What Is A High Cost Home Loan?

This BLOG On What Is A High Cost Home Loan Was UPDATED On July 16, 2017

Some states have high cost rules.  What is high cost?

  • High cost is that the total fees and costs in obtaining a residential mortgage loan cannot exceed 5% of the mortgage loan amount. 
  • Fees that is calculated in high cost includes upfront mortgage insurance premium, yield spread premium, origination fees, underwriting fees, and other fees and costs associated with obtaining a mortgage loan.

High Cost Affects Smaller Size Loans

Just the FHA upfront mortgage insurance premium is 1.75% that automatically gets applied to the 5% high cost maximum limit.

  • Even though the FHA mortgage upfront mortgage insurance is rolled into the mortgage loan, the high cost rules applies. 
  • If the mortgage lender’s yield spread premium is 3% and have the upfront mortgage insurance premium of 1.75%, the borrower are already at 4.75%. 
  • Borrowers only have 0.25% worth of credit to work with to cover fees and costs towards mortgage loan and anything over 5% is considered a violation of high cost. 
  • Illinois is a high cost state. 
  • Florida is not a high cost state. 
  • So, if the mortgage lender charges a $900 underwriting fee on a smaller loan, borrowers will be in violation of the high cost rules and cannot do the loan unless borrowers get a sellers concession towards closing costs or a lenders credit towards closing costs.

Sellers Concessions Towards Closing Costs

Sellers concessions towards the buyers closing costs is one way of avoiding high cost rules.

  • For example, if the seller wants a bottom line amount of $100,000 from the sale of the home, the seller can price it at $105,000.
  • Sellers can give home buyers sellers concession of $5,000 towards the buyers closing costs. 
  • However, if the closing costs only comes out to be $3,000, the remaining $2,000 goes back to the seller.
  • Home buyers is not allowed to pocket the difference. 
  • The maximum amount of sellers concessions towards a buyers closing costs is 6% of the purchase price with FHA Loans. 
  • VA Loans allow up to 4% sellers concessions.
  • USDA allows up to 6% sellers concessions.
  • Both Fannie Mae and Freddie Mac permit 3% sellers concessions on owner occupant and second homes and 2% on investment homes.
  • Make sure borrowers do not waste the sellers concession because it will go back to the seller.
  • Overages in Sellers Concessions normally go towards buying discount points to buy down mortgage interest rates.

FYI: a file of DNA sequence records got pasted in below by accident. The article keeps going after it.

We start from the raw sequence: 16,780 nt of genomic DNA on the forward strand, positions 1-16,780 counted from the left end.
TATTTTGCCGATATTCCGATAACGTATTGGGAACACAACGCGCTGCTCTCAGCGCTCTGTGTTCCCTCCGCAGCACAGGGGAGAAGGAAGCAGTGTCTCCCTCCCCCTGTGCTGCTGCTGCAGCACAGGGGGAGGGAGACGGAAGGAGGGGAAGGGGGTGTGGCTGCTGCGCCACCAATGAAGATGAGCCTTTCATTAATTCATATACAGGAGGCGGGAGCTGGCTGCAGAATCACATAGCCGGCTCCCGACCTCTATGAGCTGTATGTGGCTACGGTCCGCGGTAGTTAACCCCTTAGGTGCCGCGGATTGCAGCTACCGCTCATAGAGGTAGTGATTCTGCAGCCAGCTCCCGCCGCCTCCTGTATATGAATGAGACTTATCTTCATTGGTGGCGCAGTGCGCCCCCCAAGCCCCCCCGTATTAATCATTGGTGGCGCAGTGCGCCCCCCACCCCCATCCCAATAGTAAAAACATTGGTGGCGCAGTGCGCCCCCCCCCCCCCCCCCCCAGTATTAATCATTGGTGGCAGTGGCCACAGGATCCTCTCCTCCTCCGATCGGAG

Lenders Credit Towards Closing Costs

What if the seller is not willing to give a buyer a sellers concession towards closing costs to off set the high cost laws.

  • There are many instances where a sellers concession is difficult to get when the property is bank owned or HUD owned. 
  • On cases like these, the buyer can get a lenders credit towards closing costs by getting a higher mortgage rate. 
  • For example, if a mortgage loan borrower got a rate of 3.75% without any lender credit towards closing costs, he or she can opt for an interest rate of 4.0% or 4.25% with a lenders credit towards closing costs. 
  • The amount depends but normally can be anywhere between 1.0% to 3.0% of the mortgage loan amount.

2017 Update: Qualified Mortgages: QM Test

This paragraph is an update to this mortgage blog article post since it was written and published.

  • The CFPB has launched QM, Qualified Mortgages, effective January 2014 and all mortgage loans needs to pass the QM Test. 
  • Qualified Mortgages are mortgage loans with emphasis with the ability to repay and mortgage lenders need to follow strict mortgage lending guidelines so the borrower is able to repay their mortgage loans and the costs and fees a mortgage loan borrower pays cannot exceed 3%.

Related> Qualified Mortgages: How It Affects You

The information contained on Gustan Cho Associates website is for informational purposes only and is not an advertisement for products offered by The Gustan Cho Team @ Gustan Cho Associates or its affiliates. The views and opinions expressed herein are those of the author and/or guest writers of Gustan Cho Associates Mortgage & Real Estate Information Resource Center website and do not reflect the policy of Gustan Cho Associates Lenders Network, its officers, subsidiaries, parent, or affiliates.

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